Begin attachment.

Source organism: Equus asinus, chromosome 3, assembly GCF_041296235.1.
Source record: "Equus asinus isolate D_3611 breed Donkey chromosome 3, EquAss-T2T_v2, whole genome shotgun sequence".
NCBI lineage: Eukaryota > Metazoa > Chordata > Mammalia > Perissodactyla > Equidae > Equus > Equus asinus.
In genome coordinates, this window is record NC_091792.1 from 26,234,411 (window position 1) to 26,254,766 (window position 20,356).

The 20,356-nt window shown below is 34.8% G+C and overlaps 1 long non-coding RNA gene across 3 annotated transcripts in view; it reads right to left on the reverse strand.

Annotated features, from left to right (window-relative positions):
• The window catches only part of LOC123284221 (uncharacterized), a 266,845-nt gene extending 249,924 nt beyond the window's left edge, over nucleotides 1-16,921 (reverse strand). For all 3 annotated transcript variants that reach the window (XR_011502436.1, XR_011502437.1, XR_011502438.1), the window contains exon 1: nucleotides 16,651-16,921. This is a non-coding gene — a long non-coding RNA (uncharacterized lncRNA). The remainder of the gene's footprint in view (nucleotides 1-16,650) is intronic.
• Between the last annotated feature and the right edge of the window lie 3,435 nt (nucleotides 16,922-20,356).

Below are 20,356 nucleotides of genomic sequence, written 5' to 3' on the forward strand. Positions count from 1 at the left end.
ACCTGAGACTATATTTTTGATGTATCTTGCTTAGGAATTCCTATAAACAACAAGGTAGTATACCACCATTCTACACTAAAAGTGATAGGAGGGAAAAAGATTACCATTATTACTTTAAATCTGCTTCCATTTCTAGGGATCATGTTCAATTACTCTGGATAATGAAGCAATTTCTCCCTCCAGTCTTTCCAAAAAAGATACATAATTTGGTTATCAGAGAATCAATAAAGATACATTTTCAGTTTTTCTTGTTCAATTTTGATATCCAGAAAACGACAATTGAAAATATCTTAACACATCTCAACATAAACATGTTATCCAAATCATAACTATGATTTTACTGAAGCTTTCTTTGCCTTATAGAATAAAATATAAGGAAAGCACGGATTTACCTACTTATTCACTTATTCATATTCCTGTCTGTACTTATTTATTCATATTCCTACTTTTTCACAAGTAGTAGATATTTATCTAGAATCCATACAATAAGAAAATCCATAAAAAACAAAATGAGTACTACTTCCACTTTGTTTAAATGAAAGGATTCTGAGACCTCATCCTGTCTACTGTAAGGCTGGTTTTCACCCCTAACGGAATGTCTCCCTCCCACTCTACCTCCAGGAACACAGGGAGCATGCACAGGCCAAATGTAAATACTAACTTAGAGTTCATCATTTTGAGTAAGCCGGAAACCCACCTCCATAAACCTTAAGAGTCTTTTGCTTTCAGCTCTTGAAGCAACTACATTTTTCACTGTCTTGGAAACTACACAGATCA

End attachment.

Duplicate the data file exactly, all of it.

Source organism: Equus asinus, chromosome 3, assembly GCF_041296235.1.
Source record: "Equus asinus isolate D_3611 breed Donkey chromosome 3, EquAss-T2T_v2, whole genome shotgun sequence".
NCBI lineage: Eukaryota > Metazoa > Chordata > Mammalia > Perissodactyla > Equidae > Equus > Equus asinus.
In genome coordinates, this window is record NC_091792.1 from 26,234,411 (window position 1) to 26,254,766 (window position 20,356).

The 20,356-nt window shown below is 34.8% G+C and overlaps 1 long non-coding RNA gene across 3 annotated transcripts in view; it reads right to left on the reverse strand.

Annotated features, from left to right (window-relative positions):
• The window catches only part of LOC123284221 (uncharacterized), a 266,845-nt gene extending 249,924 nt beyond the window's left edge, over nucleotides 1-16,921 (reverse strand). For all 3 annotated transcript variants that reach the window (XR_011502436.1, XR_011502437.1, XR_011502438.1), the window contains exon 1: nucleotides 16,651-16,921. This is a non-coding gene — a long non-coding RNA (uncharacterized lncRNA). The remainder of the gene's footprint in view (nucleotides 1-16,650) is intronic.
• Between the last annotated feature and the right edge of the window lie 3,435 nt (nucleotides 16,922-20,356).

Below are 20,356 nucleotides of genomic sequence, written 5' to 3' on the forward strand. Positions count from 1 at the left end.
ACCTGAGACTATATTTTTGATGTATCTTGCTTAGGAATTCCTATAAACAACAAGGTAGTATACCACCATTCTACACTAAAAGTGATAGGAGGGAAAAAGATTACCATTATTACTTTAAATCTGCTTCCATTTCTAGGGATCATGTTCAATTACTCTGGATAATGAAGCAATTTCTCCCTCCAGTCTTTCCAAAAAAGATACATAATTTGGTTATCAGAGAATCAATAAAGATACATTTTCAGTTTTTCTTGTTCAATTTTGATATCCAGAAAACGACAATTGAAAATATCTTAACACATCTCAACATAAACATGTTATCCAAATCATAACTATGATTTTACTGAAGCTTTCTTTGCCTTATAGAATAAAATATAAGGAAAGCACGGATTTACCTACTTATTCACTTATTCATATTCCTGTCTGTACTTATTTATTCATATTCCTACTTTTTCACAAGTAGTAGATATTTATCTAGAATCCATACAATAAGAAAATCCATAAAAAACAAAATGAGTACTACTTCCACTTTGTTTAAATGAAAGGATTCTGAGACCTCATCCTGTCTACTGTAAGGCTGGTTTTCACCCCTAACGGAATGTCTCCCTCCCACTCTACCTCCAGGAACACAGGGAGCATGCACAGGCCAAATGTAAATACTAACTTAGAGTTCATCATTTTGAGTAAGCCGGAAACCCACCTCCATAAACCTTAAGAGTCTTTTGCTTTCAGCTCTTGAAGCAACTACATTTTTCACTGTCTTGGAAACTACACAGATCA